After engaging in extensive discussions and sharing our plans with other teams, we considered their needs regarding implementing the label feedback system in their own roadmaps. As a result, we formulated a proposal for a more streamlined solution. We made a commitment to test this solution with customers to determine its value for them.

In the event that the proposed solution did not prove valuable, we were prepared to step back and reevaluate our approach to text analysis. We would explore alternative methods of addressing the problems without relying on labeling.
V1 User actions definition and User flow 
Due to the potential for the project to expand beyond our capacity for the quarter, we broke down the planned actions for V1 and tested their value to customers.
• Create, delete, edit, and group labels. 
• Have an overview of all labels.
• Have a response view with the labels.
• Select color for labels.
• Filtering in all categories for labels.
• Adding a label manually to a response.
• Remove a label to a response.
Designing the Solution
Label Manager
A place for customers to manage the taxonomy of their labels, group them, delete, edit, and search for the labels. We placed it under the insights domain of the product to validate if that was the right place for it, or in other domains.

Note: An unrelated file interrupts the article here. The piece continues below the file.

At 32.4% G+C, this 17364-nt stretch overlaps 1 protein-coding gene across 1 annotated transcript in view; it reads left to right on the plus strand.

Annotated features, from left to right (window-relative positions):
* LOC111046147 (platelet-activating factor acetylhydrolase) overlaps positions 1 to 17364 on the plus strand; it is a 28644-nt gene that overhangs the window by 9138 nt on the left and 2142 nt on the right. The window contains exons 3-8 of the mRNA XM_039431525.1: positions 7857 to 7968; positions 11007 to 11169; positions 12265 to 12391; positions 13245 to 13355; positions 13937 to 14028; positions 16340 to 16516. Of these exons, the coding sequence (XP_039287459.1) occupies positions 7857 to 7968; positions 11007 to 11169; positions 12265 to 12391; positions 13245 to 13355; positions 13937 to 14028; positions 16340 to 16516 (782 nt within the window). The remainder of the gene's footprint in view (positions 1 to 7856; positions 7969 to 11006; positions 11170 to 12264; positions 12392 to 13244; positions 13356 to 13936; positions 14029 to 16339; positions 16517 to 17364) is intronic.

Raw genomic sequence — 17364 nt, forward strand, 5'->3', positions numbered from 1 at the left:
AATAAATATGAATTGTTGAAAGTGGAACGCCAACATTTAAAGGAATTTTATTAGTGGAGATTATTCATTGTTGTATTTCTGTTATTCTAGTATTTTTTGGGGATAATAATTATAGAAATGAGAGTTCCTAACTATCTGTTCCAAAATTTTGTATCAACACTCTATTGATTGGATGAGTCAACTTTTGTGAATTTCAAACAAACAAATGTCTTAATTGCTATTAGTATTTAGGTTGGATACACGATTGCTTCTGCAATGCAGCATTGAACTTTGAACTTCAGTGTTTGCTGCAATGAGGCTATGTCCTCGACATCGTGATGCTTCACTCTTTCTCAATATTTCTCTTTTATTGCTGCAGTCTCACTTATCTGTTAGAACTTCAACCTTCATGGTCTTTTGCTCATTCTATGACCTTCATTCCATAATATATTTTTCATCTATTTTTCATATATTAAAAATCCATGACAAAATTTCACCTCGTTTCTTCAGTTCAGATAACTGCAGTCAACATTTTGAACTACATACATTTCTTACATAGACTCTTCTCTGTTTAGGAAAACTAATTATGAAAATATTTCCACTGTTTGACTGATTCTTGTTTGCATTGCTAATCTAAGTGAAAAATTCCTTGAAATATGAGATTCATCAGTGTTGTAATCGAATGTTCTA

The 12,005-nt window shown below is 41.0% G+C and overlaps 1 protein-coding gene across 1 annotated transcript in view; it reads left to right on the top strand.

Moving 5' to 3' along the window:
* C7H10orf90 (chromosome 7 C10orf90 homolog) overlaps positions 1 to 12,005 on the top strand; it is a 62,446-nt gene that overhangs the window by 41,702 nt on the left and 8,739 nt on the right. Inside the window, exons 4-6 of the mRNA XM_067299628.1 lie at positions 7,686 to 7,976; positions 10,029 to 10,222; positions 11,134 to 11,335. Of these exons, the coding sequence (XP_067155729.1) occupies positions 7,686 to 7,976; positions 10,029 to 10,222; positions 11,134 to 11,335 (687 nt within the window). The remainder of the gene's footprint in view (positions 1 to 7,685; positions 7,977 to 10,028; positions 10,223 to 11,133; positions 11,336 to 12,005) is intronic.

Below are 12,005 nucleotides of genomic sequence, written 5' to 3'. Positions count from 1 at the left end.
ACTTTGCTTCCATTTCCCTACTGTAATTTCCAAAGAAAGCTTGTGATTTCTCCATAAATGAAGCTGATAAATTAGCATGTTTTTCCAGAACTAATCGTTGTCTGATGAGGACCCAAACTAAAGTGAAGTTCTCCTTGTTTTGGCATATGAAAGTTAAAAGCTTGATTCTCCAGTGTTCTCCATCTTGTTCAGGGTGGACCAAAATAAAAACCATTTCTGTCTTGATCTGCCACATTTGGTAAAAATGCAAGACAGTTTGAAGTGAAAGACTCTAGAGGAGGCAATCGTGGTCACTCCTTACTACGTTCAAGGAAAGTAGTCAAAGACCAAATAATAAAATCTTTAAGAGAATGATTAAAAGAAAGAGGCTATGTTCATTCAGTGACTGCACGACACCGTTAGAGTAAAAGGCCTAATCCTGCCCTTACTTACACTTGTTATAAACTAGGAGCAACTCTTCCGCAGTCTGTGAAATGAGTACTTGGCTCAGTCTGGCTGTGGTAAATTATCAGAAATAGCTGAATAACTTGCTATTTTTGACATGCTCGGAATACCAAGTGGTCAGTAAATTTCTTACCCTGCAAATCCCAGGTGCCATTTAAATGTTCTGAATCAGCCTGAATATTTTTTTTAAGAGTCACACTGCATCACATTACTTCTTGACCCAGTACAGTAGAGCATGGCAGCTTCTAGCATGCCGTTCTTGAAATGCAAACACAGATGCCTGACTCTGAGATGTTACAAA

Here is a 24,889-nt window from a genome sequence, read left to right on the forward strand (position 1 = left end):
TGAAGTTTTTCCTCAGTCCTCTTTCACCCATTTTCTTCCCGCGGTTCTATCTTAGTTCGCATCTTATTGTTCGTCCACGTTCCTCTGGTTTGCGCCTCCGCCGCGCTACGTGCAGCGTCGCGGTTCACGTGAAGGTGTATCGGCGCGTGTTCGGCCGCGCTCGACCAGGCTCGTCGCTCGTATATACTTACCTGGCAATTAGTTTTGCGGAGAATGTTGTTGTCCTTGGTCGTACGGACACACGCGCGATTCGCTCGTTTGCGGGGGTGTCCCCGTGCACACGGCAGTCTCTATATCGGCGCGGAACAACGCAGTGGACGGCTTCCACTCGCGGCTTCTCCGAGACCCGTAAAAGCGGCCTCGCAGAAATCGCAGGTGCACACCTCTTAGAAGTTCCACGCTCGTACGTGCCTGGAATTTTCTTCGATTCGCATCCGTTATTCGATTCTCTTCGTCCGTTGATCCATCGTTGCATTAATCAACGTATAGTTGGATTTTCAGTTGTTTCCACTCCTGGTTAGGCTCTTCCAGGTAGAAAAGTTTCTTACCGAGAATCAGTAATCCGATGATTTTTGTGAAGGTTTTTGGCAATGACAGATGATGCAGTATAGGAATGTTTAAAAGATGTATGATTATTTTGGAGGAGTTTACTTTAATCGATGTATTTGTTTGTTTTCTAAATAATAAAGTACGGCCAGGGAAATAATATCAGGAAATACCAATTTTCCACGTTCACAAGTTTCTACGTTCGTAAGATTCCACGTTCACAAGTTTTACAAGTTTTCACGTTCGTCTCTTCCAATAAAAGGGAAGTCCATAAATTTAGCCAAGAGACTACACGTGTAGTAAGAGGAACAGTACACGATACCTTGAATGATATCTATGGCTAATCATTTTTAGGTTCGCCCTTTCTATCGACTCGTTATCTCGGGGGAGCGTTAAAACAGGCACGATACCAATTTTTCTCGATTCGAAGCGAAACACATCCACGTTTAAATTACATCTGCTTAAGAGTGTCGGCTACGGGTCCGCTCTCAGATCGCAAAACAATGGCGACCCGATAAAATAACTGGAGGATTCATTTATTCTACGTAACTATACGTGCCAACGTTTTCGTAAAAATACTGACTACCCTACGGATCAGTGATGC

Manual Labeling 
V1 was required for customers to be able to manually label their feedback from the full response view on the analysis tool ( it’s called the full response panel). I also wanted users to do that quickly and easily, as this was the moment they analyzed their responses. This was not the ideal scenario, but one of the first steps to have labeling on our product.

Based on all the decisions I created a prototype that would cover all the use cases defined.
User Test
During the prototype testing phase, we conducted product value validation and user testing sessions with eight customers. Based on their feedback, we made some important observations. Firstly, users were able to navigate the prototype without any issues and found it to be intuitive and user-friendly. However, some users suggested incorporating additional features, such as the ability to use drag-and-drop gestures for label grouping.